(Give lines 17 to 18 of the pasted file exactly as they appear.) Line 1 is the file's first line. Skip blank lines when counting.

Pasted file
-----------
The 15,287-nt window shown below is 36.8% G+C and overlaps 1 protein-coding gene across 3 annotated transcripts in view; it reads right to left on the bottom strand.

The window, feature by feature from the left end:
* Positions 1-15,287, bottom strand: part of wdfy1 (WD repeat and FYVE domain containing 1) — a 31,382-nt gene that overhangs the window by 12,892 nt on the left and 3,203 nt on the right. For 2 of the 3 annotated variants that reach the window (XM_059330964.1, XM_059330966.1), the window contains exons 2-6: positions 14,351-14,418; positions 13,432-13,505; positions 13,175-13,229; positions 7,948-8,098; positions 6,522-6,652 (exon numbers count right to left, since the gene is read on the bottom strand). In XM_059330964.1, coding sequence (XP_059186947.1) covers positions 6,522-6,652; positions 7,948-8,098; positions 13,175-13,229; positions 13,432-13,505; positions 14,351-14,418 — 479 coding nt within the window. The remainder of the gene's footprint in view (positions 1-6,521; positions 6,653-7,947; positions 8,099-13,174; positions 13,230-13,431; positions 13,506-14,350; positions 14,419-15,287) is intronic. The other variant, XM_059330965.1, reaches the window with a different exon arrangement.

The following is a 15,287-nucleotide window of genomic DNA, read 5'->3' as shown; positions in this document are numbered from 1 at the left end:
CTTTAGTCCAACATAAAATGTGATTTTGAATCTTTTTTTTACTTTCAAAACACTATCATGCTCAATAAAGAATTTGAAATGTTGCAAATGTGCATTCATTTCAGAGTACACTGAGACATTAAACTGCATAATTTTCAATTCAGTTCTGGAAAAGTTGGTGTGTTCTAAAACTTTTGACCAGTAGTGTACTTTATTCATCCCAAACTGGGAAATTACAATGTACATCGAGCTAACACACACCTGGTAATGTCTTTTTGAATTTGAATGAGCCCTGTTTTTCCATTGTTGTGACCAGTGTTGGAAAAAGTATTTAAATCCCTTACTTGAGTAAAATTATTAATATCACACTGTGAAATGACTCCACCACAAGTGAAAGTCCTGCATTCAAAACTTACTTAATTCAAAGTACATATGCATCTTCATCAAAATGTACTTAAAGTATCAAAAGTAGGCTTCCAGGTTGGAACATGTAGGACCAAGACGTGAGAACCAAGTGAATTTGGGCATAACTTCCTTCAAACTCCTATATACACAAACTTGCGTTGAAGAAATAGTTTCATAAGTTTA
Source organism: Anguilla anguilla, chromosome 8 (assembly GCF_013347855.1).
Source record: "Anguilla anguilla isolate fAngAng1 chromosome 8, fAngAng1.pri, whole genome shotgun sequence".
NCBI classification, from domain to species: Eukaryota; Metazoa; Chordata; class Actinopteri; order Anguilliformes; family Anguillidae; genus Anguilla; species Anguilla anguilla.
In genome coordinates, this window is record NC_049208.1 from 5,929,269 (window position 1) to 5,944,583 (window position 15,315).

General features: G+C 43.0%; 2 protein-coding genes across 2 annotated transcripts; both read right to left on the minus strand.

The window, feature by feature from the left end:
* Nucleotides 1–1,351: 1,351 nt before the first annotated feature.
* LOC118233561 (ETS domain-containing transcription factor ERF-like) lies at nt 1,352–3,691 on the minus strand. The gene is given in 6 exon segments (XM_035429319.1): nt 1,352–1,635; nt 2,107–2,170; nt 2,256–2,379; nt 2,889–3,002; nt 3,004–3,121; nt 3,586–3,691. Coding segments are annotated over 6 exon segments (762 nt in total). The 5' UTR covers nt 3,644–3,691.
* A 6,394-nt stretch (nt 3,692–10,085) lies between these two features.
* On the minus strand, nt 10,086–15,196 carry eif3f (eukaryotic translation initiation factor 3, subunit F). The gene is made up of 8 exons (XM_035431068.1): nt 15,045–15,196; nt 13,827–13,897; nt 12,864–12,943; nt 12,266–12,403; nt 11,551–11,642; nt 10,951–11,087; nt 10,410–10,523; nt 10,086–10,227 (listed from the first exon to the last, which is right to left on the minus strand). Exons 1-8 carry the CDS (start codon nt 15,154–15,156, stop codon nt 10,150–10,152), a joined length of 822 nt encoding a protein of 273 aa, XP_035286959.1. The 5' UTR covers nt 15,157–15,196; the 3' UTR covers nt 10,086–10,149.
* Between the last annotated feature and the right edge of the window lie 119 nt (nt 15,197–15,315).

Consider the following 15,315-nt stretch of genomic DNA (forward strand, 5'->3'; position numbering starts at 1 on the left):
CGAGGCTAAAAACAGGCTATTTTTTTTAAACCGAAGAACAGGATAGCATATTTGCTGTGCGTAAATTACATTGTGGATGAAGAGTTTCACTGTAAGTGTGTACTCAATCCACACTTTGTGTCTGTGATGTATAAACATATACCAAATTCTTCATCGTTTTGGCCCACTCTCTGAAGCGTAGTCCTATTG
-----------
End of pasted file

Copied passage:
Consider the following 15,315-nt stretch of genomic DNA (forward strand, 5'->3'; position numbering starts at 1 on the left):
CGAGGCTAAAAACAGGCTATTTTTTTTAAACCGAAGAACAGGATAGCATATTTGCTGTGCGTAAATTACATTGTGGATGAAGAGTTTCACTGTAAGTGTGTACTCAATCCACACTTTGTGTCTGTGATGTATAAACATATACCAAATTCTTCATCGTTTTGGCCCACTCTCTGAAGCGTAGTCCTATTG